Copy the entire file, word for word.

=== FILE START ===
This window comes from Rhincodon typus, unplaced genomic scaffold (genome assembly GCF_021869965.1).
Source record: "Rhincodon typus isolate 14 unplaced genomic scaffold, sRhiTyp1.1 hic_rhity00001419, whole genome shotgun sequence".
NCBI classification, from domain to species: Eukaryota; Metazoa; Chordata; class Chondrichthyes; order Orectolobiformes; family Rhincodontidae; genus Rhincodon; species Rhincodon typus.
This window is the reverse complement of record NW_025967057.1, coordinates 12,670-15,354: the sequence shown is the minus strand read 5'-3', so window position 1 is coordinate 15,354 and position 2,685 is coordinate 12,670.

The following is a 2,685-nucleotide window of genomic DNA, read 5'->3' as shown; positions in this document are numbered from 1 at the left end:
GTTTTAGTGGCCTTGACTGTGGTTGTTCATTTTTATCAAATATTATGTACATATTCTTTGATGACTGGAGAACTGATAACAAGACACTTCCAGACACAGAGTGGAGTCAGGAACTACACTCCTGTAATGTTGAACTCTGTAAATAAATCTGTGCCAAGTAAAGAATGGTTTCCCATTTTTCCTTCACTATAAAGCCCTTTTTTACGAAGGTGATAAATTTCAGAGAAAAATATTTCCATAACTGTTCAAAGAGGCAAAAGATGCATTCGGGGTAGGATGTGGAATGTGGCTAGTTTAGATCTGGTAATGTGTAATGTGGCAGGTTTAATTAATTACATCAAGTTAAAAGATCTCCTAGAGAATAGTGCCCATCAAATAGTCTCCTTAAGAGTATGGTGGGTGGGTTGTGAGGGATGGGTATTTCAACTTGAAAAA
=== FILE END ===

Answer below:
This window comes from Rhincodon typus, unplaced genomic scaffold (genome assembly GCF_021869965.1).
Source record: "Rhincodon typus isolate 14 unplaced genomic scaffold, sRhiTyp1.1 hic_rhity00001419, whole genome shotgun sequence".
NCBI classification, from domain to species: Eukaryota; Metazoa; Chordata; class Chondrichthyes; order Orectolobiformes; family Rhincodontidae; genus Rhincodon; species Rhincodon typus.
This window is the reverse complement of record NW_025967057.1, coordinates 12,670-15,354: the sequence shown is the minus strand read 5'-3', so window position 1 is coordinate 15,354 and position 2,685 is coordinate 12,670.

The following is a 2,685-nucleotide window of genomic DNA, read 5'->3' as shown; positions in this document are numbered from 1 at the left end:
GTTTTAGTGGCCTTGACTGTGGTTGTTCATTTTTATCAAATATTATGTACATATTCTTTGATGACTGGAGAACTGATAACAAGACACTTCCAGACACAGAGTGGAGTCAGGAACTACACTCCTGTAATGTTGAACTCTGTAAATAAATCTGTGCCAAGTAAAGAATGGTTTCCCATTTTTCCTTCACTATAAAGCCCTTTTTTACGAAGGTGATAAATTTCAGAGAAAAATATTTCCATAACTGTTCAAAGAGGCAAAAGATGCATTCGGGGTAGGATGTGGAATGTGGCTAGTTTAGATCTGGTAATGTGTAATGTGGCAGGTTTAATTAATTACATCAAGTTAAAAGATCTCCTAGAGAATAGTGCCCATCAAATAGTCTCCTTAAGAGTATGGTGGGTGGGTTGTGAGGGATGGGTATTTCAACTTGAAAAA